Holland Codes

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The Holland Codes or the Holland Occupational Themes (RIASEC), refers to a theory of careers and vocational choice based upon personality types. The US Department of Labor ETA has been using the RIASEC model in the "Interests" section of its free online database, The Occupational Information Network (O*NET), since its inception during the late 1990s.[1][2][3]

Background[edit]

The theoretical framework behind the Holland Codes was developed by psychologist John L. Holland.[4] Each letter or code stands for a particular "type": Realistic (Doers), Investigative (Thinkers), Artistic (Creators), Social (Helpers), Enterprising (Persuaders), and Conventional (Organizers)."[5][6][7] Professor John Johnson of Penn State suggested that an alternative way of categorizing the six types would be through ancient social roles: "hunters (Realistic), shamans (Investigative), artisans (Artistic), healers (Social), leaders (Enterprising), and lorekeepers (Conventional)."[8]

According to the Committee on Scientific Awards, Holland's "research shows that personalities seek out and flourish in career environments they fit and that jobs and career environments are classifiable by the personalities that flourish in them."[4] Holland also wrote of his theory that "the choice of a vocation is an expression of personality."[9] Furthermore, while Holland suggests that people can be "categorized as one of six types,"[10] he also argues that "a six-category scheme built on the assumption that there are only six kinds of people in the world is unacceptable on the strength of common sense alone. But a six category scheme that allows a simple ordering of a person's resemblance to each of the six models provides the possibility of 720 different personality patterns."[11]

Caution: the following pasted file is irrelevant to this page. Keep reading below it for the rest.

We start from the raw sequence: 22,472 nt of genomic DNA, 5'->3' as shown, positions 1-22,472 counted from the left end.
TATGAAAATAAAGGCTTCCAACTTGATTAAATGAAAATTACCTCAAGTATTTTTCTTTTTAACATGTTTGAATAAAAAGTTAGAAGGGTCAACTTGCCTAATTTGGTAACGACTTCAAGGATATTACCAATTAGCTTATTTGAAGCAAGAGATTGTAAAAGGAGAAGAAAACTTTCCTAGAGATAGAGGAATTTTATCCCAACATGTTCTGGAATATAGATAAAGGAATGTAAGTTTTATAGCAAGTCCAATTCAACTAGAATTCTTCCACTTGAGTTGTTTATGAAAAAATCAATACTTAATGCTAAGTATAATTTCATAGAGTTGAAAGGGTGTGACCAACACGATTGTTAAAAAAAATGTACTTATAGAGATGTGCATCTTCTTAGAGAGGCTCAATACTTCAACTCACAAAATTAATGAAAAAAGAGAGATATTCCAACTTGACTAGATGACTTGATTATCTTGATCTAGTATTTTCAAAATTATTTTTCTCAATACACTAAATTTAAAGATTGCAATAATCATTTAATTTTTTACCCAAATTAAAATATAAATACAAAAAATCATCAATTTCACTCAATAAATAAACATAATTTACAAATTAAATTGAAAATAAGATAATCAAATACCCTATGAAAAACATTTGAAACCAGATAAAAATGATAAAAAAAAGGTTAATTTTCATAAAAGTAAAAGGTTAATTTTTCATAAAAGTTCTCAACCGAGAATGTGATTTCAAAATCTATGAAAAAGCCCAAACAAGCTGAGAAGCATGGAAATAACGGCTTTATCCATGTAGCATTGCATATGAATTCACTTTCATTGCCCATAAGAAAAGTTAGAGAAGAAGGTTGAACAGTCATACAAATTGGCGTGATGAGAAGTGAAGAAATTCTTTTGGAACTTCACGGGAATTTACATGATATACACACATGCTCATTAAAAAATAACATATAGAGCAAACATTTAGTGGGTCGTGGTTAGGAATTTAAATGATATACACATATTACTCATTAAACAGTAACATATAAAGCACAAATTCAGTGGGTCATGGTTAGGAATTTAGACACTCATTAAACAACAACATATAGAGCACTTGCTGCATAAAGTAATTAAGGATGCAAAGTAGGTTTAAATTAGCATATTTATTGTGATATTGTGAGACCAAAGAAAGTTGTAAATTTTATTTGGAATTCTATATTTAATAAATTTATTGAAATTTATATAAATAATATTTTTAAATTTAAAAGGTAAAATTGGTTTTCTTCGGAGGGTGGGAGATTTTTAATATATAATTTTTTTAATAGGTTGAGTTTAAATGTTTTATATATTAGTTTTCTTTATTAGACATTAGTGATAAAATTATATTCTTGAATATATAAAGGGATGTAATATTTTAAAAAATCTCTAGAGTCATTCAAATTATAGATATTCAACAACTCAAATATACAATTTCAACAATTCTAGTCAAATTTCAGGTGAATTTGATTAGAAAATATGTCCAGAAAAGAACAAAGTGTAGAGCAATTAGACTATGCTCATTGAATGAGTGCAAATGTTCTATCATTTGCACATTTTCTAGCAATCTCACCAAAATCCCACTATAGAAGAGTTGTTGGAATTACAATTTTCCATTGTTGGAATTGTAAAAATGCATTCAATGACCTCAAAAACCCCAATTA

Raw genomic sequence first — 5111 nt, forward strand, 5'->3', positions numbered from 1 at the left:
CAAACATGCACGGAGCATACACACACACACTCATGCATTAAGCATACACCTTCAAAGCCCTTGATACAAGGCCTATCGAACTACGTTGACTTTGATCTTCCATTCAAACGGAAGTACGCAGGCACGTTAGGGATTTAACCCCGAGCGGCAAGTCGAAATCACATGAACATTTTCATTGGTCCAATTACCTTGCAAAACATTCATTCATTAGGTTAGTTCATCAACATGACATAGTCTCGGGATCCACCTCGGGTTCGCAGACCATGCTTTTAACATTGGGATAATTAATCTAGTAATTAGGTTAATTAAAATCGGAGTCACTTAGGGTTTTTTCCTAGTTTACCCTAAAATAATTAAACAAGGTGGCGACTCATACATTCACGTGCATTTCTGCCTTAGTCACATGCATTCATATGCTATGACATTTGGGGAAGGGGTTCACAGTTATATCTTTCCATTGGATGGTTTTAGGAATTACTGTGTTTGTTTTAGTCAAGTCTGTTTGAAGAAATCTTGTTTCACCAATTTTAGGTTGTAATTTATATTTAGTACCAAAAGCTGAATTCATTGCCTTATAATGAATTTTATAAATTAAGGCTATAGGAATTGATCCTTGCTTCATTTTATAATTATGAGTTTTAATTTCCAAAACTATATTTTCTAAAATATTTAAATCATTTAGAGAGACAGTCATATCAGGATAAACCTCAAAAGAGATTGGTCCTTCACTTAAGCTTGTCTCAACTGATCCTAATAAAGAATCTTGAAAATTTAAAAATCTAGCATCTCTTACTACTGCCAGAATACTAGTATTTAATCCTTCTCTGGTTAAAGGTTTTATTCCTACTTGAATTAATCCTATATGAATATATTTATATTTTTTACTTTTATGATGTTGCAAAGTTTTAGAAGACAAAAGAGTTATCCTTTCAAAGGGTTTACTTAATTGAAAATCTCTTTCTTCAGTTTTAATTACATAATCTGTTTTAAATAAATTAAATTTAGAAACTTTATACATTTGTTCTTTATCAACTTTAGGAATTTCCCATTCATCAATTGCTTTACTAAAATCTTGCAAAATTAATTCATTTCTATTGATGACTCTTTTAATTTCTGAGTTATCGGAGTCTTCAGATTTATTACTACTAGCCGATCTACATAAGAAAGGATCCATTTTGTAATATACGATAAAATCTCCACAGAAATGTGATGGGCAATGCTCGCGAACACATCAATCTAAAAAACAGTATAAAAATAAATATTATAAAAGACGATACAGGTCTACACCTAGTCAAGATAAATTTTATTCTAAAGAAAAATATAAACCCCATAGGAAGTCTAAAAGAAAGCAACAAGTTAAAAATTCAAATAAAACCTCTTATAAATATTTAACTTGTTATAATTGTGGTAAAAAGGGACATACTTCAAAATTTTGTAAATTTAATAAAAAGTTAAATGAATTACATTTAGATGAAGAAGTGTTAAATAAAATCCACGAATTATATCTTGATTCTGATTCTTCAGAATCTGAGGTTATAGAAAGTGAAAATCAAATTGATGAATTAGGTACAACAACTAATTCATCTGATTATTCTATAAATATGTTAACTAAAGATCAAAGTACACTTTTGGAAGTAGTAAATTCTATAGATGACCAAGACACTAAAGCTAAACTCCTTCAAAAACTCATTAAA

List of types[edit]

The Holland RIASEC hexagon

R: Doers (Realistic)[edit]

People who are "independent, stable, persistent, genuine, practical, and thrifty […] no-nonsense, down-to-earth individuals […] physical, athletic, or mechanical." They prefer "things rather than ideas or people […] being outdoors, using tools, operating machines, interacting with animals, and working with their hands." They also value the "natural, concrete, and tangible." [12] Sample majors and careers include:

I: Thinkers (Investigative)[edit]

People who are "intellectual, introspective, […] inquisitive […] curious, methodical, rational, analytical, and logical." They prefer "tasks that are scholarly, scientific, technical, or medical [… and] activities that involve thought, observation, investigation, exploration, and discovery […] They like to solve problems, perform experiments, and conduct research."[12] Sample majors and careers include:

A: Creators (Artistic)[edit]

People who "are creative, intuitive, sensitive, articulate […], expressive, unstructured, original, nonconforming, and innovative [… who] rely on feelings, imagination […], inspiration [and…who] are spontaneous and open-minded." They prefer to "work with ideas, abstractions, and concepts." They also enjoy work that is "literary, verbal, visual, and aesthetic" and excel in "art, music, dance, drawing, painting, sculpting, drafting, writing, drama, communicating, design, fashion."[12][16] Sample majors and careers include:

S: Helpers (Social)[edit]